Change for the sake of change is not really responsible, yet we do it all the time. An increase in student achievement won’t come from changing a test or adopting a new textbook. Change comes when we design and implement a meaningful curriculum based on student needs.
I saw a nice article (from the March 23, 2010 Hechinger Report) that is ultimately about factors that impact student achievement in math. after noting that “Among the top-performing countries, no pattern in pedagogy emerges. There is, in fact, wide variety in mathematics teaching practices worldwide,” the report goes on to identify three issues that impact student achievement in math.
First, curriculum. This is a symptom of well-intentioned standards that make teachers and administrators feel lie they have to teach everything, every year, or the kids just won’t learn. Included in the article is this table, comparing grade 3 assessments:
Assuming (safely) that the assessment is reflective of the intended curriculum, it is easy to see why curriculum plays a role in student learning.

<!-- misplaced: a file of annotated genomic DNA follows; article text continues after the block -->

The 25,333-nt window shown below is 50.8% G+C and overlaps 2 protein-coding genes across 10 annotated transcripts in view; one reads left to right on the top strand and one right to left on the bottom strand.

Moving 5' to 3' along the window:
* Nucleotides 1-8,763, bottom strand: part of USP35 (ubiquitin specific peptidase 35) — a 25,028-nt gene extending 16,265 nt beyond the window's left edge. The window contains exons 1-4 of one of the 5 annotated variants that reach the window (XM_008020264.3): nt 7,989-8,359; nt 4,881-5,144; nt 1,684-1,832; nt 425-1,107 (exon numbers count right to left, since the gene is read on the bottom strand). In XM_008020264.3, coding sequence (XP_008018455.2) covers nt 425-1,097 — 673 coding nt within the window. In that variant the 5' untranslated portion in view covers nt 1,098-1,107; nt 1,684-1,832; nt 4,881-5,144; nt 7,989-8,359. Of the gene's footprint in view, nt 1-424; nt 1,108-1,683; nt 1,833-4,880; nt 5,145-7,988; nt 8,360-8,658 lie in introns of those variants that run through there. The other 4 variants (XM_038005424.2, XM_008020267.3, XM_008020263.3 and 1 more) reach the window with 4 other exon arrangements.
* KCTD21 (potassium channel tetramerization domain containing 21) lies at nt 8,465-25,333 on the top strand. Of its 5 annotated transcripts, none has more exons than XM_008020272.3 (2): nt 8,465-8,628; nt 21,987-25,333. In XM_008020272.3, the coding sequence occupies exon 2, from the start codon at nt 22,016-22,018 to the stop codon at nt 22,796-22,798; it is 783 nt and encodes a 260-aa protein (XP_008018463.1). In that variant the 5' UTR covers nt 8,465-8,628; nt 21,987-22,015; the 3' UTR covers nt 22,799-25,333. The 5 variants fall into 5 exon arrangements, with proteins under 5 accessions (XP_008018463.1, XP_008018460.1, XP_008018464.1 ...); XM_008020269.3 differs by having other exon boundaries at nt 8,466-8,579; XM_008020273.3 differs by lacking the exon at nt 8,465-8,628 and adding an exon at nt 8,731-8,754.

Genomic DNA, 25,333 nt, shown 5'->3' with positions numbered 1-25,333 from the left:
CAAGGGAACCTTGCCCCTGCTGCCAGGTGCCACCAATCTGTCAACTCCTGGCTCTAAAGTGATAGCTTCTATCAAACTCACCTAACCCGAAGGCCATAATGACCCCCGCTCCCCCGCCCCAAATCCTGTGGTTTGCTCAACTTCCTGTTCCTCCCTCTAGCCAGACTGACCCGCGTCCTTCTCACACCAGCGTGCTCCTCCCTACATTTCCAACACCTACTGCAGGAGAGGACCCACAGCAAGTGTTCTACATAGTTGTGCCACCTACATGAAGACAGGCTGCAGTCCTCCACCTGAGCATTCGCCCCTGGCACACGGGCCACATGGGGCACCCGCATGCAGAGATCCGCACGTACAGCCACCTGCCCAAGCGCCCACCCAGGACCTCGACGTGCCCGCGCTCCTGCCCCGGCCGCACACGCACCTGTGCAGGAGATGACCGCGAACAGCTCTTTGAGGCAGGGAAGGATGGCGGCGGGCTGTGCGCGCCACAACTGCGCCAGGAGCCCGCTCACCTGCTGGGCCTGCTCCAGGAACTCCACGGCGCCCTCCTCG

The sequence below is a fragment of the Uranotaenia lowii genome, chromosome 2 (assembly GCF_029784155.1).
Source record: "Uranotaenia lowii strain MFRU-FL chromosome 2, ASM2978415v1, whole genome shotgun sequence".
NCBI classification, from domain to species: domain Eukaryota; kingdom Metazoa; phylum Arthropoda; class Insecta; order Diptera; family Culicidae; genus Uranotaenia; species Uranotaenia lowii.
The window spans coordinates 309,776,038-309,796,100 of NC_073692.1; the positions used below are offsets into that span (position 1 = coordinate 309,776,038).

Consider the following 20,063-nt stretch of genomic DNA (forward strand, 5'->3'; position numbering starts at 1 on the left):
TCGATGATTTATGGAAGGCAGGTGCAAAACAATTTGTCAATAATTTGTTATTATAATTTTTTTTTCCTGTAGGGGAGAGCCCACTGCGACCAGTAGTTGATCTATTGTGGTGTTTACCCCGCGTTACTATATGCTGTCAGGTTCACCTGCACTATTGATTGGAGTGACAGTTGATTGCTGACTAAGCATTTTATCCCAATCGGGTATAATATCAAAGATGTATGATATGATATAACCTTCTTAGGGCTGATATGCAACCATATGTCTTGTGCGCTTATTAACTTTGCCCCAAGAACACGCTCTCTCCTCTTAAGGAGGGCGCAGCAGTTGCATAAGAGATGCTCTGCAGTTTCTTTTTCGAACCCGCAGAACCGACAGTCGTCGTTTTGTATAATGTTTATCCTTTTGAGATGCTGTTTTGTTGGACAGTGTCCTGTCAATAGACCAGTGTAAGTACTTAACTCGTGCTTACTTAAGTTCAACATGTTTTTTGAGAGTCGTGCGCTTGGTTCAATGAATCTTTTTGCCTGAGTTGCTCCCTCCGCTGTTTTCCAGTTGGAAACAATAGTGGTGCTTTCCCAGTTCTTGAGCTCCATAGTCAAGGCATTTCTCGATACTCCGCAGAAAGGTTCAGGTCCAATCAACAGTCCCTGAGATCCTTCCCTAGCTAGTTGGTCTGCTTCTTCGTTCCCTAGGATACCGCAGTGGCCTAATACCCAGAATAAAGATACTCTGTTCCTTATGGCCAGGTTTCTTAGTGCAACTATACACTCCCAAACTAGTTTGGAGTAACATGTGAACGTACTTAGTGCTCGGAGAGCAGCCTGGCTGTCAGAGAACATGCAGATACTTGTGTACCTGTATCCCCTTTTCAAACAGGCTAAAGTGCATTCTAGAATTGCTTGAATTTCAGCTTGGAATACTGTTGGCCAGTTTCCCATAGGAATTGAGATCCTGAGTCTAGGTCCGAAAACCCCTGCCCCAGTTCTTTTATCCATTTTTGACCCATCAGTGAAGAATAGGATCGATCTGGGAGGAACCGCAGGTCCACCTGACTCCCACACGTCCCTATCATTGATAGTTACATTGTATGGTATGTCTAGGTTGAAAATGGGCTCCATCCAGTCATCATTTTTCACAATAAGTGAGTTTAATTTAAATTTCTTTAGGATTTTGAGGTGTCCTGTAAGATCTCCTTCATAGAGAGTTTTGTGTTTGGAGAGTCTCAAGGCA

Second, assessment. Not the summative assessments that are still so prevalent in classrooms, or the faux-formative assessments that teachers (including me) use to help them feel better about themselves. It’s about real, ongoing, meaningful contextual assessment that informs instruction and helps all kids learn. The article specifically points to the overuse of multiple-choice assessments, popular because they are easy to score but notoriously bad at providing information about the process students use to solve the problem.
Third, teachers. This part of the article took me back an earlier post that addressed some of the problems with the way we do business. The report notes that, “It’s no secret that American elementary and middle school teachers often have weak math skills,” and then goes on to cite Deborah Ball’s comment: “This is to be expected because most teachers – like most other adults in this country – are graduates of the very system that we seek to improve.”
Improving math education for all students remains a work in progress. When we realize that these factors, among others, are all part of the big picture, then we can begin to work toward the improvement we need.
In a follow-up to the last post, I came across an article in the Salt Lake Tribune (math education in Utah is a particularly fascinating topic). It seems that a district superintendent sparked a debate with the state superintendent when he sent a tweet that called the state’s position on high school math standards, “curious.”
The disagreement comes not from whether students should take more math in high school, but rather from what math they should take. The state superintendent believes that all students should take math through Algebra 2, and then have options for further study. His critic believes that all students should take calculus.